Walmart Review by Bobout :star::star::star::star::star:

35mm slides and film transfer to my computer

I purchased this scanner for Christmas for myself so I could start transferring slides and film negatives to my computer. My computer has Windows 10 so I had to download the driver update. I am still working on slides and I probably will be for some time as there are a lot slides for me to work on. I have not attempted any negatives yet but I am sure that they will transfer as well as the slides I have done so far. The process of slide transfer is time consuming but well worth the effort so far. I am more than pleased with the scanners ability to download the slides and with the software to edit the slides after the download is complete. - Customer Reviews: Epson Perfection V600 Color Photo, Image, Film, Negative & Document Scanner - Corded


@fuzal :+1:


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+EPSON SCANNER REVIEW! Epson Perfection V600 Color Photo, Image, Film, Negative & Document Scanner?*


Best Buy Review by Adam :star::star::star::star::star:

Scanning photo prints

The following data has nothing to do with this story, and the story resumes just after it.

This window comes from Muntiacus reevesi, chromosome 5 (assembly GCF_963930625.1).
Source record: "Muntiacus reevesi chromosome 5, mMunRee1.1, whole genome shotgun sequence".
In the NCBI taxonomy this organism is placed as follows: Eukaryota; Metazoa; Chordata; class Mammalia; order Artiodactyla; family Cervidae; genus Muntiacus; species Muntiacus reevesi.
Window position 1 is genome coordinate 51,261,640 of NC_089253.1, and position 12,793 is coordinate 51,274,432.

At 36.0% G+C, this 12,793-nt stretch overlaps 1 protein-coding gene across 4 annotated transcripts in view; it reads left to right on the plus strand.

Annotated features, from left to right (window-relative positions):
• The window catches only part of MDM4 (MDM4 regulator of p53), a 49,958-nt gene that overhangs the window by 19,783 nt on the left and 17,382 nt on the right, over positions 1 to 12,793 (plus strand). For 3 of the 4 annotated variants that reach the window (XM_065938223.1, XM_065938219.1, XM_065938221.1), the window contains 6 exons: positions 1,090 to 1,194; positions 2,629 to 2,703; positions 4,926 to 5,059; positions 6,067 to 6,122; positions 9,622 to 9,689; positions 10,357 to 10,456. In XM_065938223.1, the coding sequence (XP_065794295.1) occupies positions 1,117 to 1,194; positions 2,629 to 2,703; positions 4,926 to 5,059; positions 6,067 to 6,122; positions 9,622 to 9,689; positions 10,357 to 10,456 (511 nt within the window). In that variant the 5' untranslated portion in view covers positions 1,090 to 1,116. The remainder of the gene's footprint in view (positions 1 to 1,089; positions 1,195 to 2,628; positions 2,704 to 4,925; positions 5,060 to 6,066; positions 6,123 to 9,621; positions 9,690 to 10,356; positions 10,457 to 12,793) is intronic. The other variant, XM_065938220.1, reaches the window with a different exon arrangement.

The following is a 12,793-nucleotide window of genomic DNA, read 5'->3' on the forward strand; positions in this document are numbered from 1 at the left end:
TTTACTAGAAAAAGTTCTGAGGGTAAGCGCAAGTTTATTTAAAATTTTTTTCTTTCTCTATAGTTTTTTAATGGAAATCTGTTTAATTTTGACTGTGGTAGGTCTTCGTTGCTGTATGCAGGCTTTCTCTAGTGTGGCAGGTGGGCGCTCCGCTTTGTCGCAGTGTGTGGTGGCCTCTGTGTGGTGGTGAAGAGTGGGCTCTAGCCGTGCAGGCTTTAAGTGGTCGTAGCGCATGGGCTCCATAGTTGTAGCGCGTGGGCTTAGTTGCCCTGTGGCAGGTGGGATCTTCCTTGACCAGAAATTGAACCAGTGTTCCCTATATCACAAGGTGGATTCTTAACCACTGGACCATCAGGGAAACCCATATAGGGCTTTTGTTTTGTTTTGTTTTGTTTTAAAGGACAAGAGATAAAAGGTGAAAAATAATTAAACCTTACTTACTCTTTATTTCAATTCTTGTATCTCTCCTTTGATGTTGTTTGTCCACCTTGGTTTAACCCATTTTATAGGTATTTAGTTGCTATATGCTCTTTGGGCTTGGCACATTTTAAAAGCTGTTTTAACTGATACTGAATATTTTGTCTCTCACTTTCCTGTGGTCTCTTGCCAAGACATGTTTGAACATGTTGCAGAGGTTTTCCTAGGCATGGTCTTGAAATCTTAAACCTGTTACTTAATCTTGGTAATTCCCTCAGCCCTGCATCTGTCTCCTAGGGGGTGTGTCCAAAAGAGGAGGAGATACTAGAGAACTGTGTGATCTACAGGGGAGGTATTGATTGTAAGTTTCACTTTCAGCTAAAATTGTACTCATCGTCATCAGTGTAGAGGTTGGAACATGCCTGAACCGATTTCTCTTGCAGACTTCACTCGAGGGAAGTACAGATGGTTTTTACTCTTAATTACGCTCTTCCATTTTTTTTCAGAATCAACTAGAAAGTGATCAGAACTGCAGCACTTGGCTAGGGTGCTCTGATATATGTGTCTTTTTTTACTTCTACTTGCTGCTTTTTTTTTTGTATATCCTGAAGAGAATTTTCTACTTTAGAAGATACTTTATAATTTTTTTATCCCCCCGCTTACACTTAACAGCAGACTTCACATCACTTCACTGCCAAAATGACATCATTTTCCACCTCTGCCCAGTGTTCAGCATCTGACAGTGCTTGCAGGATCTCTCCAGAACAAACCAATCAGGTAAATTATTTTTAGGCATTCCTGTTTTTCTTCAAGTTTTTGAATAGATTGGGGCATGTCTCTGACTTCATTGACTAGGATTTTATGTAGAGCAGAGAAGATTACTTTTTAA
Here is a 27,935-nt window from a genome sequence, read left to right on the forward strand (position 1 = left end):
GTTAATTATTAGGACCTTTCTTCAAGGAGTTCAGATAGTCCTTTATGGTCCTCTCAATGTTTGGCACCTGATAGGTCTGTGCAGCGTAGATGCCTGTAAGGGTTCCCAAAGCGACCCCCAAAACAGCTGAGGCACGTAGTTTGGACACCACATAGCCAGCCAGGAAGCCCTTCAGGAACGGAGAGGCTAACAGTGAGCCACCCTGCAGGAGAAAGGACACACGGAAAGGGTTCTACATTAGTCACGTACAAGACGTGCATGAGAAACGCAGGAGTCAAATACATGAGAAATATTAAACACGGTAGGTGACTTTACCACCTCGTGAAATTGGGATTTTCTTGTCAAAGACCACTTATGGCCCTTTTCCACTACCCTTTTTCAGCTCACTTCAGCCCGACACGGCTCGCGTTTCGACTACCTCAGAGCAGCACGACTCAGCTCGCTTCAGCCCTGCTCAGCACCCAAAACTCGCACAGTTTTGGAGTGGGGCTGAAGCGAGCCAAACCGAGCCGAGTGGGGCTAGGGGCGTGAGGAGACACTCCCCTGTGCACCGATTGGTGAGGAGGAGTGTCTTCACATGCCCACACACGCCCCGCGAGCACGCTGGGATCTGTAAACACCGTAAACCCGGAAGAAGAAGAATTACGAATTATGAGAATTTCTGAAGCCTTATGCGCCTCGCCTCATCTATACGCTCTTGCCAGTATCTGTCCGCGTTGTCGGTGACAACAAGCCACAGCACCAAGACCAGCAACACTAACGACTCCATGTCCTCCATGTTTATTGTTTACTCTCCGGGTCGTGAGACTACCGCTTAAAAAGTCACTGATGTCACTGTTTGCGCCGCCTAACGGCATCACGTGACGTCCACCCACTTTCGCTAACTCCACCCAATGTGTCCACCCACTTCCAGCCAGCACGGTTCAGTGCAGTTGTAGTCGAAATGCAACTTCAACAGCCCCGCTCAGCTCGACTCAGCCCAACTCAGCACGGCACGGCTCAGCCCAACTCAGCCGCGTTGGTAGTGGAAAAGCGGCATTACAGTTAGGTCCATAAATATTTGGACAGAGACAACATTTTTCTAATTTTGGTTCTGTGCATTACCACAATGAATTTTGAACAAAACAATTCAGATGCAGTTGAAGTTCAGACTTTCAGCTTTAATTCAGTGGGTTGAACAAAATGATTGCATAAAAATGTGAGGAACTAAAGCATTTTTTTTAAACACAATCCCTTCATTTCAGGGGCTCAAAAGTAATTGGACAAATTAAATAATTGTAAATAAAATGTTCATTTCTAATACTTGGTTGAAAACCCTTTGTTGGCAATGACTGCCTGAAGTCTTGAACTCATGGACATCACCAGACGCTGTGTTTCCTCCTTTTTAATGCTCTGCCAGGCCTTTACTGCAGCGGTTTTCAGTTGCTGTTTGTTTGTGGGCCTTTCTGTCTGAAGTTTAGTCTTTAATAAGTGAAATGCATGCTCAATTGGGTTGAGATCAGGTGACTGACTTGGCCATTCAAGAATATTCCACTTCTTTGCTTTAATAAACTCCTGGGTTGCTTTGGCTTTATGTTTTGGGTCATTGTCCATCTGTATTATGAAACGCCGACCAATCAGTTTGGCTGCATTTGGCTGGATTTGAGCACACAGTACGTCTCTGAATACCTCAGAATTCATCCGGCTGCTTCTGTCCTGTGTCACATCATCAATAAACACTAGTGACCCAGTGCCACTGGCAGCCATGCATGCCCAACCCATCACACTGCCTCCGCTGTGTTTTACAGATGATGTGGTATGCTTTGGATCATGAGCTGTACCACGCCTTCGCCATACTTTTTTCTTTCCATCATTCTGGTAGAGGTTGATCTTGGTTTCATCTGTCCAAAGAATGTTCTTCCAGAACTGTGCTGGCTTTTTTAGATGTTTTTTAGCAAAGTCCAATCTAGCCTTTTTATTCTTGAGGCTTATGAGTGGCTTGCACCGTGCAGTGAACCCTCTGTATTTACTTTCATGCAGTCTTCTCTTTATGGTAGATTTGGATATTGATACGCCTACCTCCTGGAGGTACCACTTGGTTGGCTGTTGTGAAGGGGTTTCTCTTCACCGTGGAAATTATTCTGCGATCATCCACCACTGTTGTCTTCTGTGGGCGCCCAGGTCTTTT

Using this to scan photo prints, and it works well for capturing TIFF files to be edited in Photoshop or other software later. I did test the image adjustment features in Epson Scan software like Dust Removal and DIGITAL ICE, and they introduced unacceptable artifacts to the image - like eyes and mouths of people's faces got cartoon-ified at the edges and shadows. Not immediately noticeable at first glance, but obvious if you zoom at actual size. Anyway, maybe they are helpful for scanning film and slides, but I have not tested that. For photo prints, I would say, keep those features off. And if that's the case, perhaps Epson V550 would suffice. I'm not sure if the V550 is any slower or worse in quality, the website is not explicit, but they appear to have the same hardware specs - except no DIGITAL ICE for photo prints, which as explained above, is fine by me. So ultimately, I am satisfied with the V600, but the V550 is probably the better value if you won't be using DIGITAL ICE on prints anyway. - Customer Reviews: Epson Perfection V600 Color Photo, Image, Film, Negative & Document Scanner - Corded